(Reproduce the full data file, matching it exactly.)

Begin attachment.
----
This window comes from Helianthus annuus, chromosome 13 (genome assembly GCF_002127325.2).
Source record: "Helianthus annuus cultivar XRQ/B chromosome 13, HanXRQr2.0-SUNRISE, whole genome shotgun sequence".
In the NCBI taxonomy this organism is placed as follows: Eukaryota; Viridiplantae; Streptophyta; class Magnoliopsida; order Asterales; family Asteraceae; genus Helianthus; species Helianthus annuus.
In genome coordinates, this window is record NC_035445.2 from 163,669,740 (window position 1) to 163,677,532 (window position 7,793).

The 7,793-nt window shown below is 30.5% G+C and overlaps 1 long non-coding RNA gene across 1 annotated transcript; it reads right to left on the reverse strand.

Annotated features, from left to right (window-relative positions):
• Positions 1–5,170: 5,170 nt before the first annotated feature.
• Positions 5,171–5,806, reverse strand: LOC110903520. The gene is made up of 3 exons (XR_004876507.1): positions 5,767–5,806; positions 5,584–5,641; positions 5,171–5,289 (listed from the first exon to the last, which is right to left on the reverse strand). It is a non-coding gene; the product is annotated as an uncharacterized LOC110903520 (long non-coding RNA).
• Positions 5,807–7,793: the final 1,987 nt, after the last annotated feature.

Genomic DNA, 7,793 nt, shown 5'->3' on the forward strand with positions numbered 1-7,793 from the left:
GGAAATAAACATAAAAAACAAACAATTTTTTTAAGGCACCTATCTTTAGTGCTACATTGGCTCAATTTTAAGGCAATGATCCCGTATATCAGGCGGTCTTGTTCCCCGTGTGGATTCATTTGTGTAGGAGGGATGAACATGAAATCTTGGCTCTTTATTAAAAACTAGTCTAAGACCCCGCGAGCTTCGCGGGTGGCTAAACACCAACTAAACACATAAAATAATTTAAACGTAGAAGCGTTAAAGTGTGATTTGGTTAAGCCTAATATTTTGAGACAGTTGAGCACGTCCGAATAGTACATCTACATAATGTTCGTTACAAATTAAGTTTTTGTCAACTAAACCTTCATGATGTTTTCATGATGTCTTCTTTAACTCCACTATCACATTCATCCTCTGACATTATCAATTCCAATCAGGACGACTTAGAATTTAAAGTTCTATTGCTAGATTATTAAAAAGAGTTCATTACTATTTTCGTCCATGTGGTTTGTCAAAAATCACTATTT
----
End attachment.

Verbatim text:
This window comes from Helianthus annuus, chromosome 13 (genome assembly GCF_002127325.2).
Source record: "Helianthus annuus cultivar XRQ/B chromosome 13, HanXRQr2.0-SUNRISE, whole genome shotgun sequence".
In the NCBI taxonomy this organism is placed as follows: Eukaryota; Viridiplantae; Streptophyta; class Magnoliopsida; order Asterales; family Asteraceae; genus Helianthus; species Helianthus annuus.
In genome coordinates, this window is record NC_035445.2 from 163,669,740 (window position 1) to 163,677,532 (window position 7,793).

The 7,793-nt window shown below is 30.5% G+C and overlaps 1 long non-coding RNA gene across 1 annotated transcript; it reads right to left on the reverse strand.

Annotated features, from left to right (window-relative positions):
• Positions 1–5,170: 5,170 nt before the first annotated feature.
• Positions 5,171–5,806, reverse strand: LOC110903520. The gene is made up of 3 exons (XR_004876507.1): positions 5,767–5,806; positions 5,584–5,641; positions 5,171–5,289 (listed from the first exon to the last, which is right to left on the reverse strand). It is a non-coding gene; the product is annotated as an uncharacterized LOC110903520 (long non-coding RNA).
• Positions 5,807–7,793: the final 1,987 nt, after the last annotated feature.

Genomic DNA, 7,793 nt, shown 5'->3' on the forward strand with positions numbered 1-7,793 from the left:
GGAAATAAACATAAAAAACAAACAATTTTTTTAAGGCACCTATCTTTAGTGCTACATTGGCTCAATTTTAAGGCAATGATCCCGTATATCAGGCGGTCTTGTTCCCCGTGTGGATTCATTTGTGTAGGAGGGATGAACATGAAATCTTGGCTCTTTATTAAAAACTAGTCTAAGACCCCGCGAGCTTCGCGGGTGGCTAAACACCAACTAAACACATAAAATAATTTAAACGTAGAAGCGTTAAAGTGTGATTTGGTTAAGCCTAATATTTTGAGACAGTTGAGCACGTCCGAATAGTACATCTACATAATGTTCGTTACAAATTAAGTTTTTGTCAACTAAACCTTCATGATGTTTTCATGATGTCTTCTTTAACTCCACTATCACATTCATCCTCTGACATTATCAATTCCAATCAGGACGACTTAGAATTTAAAGTTCTATTGCTAGATTATTAAAAAGAGTTCATTACTATTTTCGTCCATGTGGTTTGTCAAAAATCACTATTT